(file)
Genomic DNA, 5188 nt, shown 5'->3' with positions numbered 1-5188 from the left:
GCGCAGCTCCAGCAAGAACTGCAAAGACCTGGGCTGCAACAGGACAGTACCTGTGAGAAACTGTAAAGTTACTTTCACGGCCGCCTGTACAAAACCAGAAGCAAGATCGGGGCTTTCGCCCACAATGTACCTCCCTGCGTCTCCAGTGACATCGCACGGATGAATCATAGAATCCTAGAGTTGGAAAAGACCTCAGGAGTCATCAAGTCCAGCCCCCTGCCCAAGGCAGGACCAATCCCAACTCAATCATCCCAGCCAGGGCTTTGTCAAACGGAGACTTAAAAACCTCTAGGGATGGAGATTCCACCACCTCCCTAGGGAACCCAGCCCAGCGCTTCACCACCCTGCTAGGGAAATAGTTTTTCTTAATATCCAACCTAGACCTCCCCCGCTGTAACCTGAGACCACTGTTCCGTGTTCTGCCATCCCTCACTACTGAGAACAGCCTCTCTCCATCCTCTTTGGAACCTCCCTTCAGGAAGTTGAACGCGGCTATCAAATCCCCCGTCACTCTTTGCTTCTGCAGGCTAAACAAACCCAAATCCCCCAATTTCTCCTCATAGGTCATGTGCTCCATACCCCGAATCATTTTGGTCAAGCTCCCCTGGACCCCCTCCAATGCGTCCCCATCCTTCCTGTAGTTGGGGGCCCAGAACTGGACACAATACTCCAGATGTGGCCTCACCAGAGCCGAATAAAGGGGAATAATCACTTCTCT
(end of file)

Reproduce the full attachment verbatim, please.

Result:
Genomic DNA, 5188 nt, shown 5'->3' with positions numbered 1-5188 from the left:
GCGCAGCTCCAGCAAGAACTGCAAAGACCTGGGCTGCAACAGGACAGTACCTGTGAGAAACTGTAAAGTTACTTTCACGGCCGCCTGTACAAAACCAGAAGCAAGATCGGGGCTTTCGCCCACAATGTACCTCCCTGCGTCTCCAGTGACATCGCACGGATGAATCATAGAATCCTAGAGTTGGAAAAGACCTCAGGAGTCATCAAGTCCAGCCCCCTGCCCAAGGCAGGACCAATCCCAACTCAATCATCCCAGCCAGGGCTTTGTCAAACGGAGACTTAAAAACCTCTAGGGATGGAGATTCCACCACCTCCCTAGGGAACCCAGCCCAGCGCTTCACCACCCTGCTAGGGAAATAGTTTTTCTTAATATCCAACCTAGACCTCCCCCGCTGTAACCTGAGACCACTGTTCCGTGTTCTGCCATCCCTCACTACTGAGAACAGCCTCTCTCCATCCTCTTTGGAACCTCCCTTCAGGAAGTTGAACGCGGCTATCAAATCCCCCGTCACTCTTTGCTTCTGCAGGCTAAACAAACCCAAATCCCCCAATTTCTCCTCATAGGTCATGTGCTCCATACCCCGAATCATTTTGGTCAAGCTCCCCTGGACCCCCTCCAATGCGTCCCCATCCTTCCTGTAGTTGGGGGCCCAGAACTGGACACAATACTCCAGATGTGGCCTCACCAGAGCCGAATAAAGGGGAATAATCACTTCTCT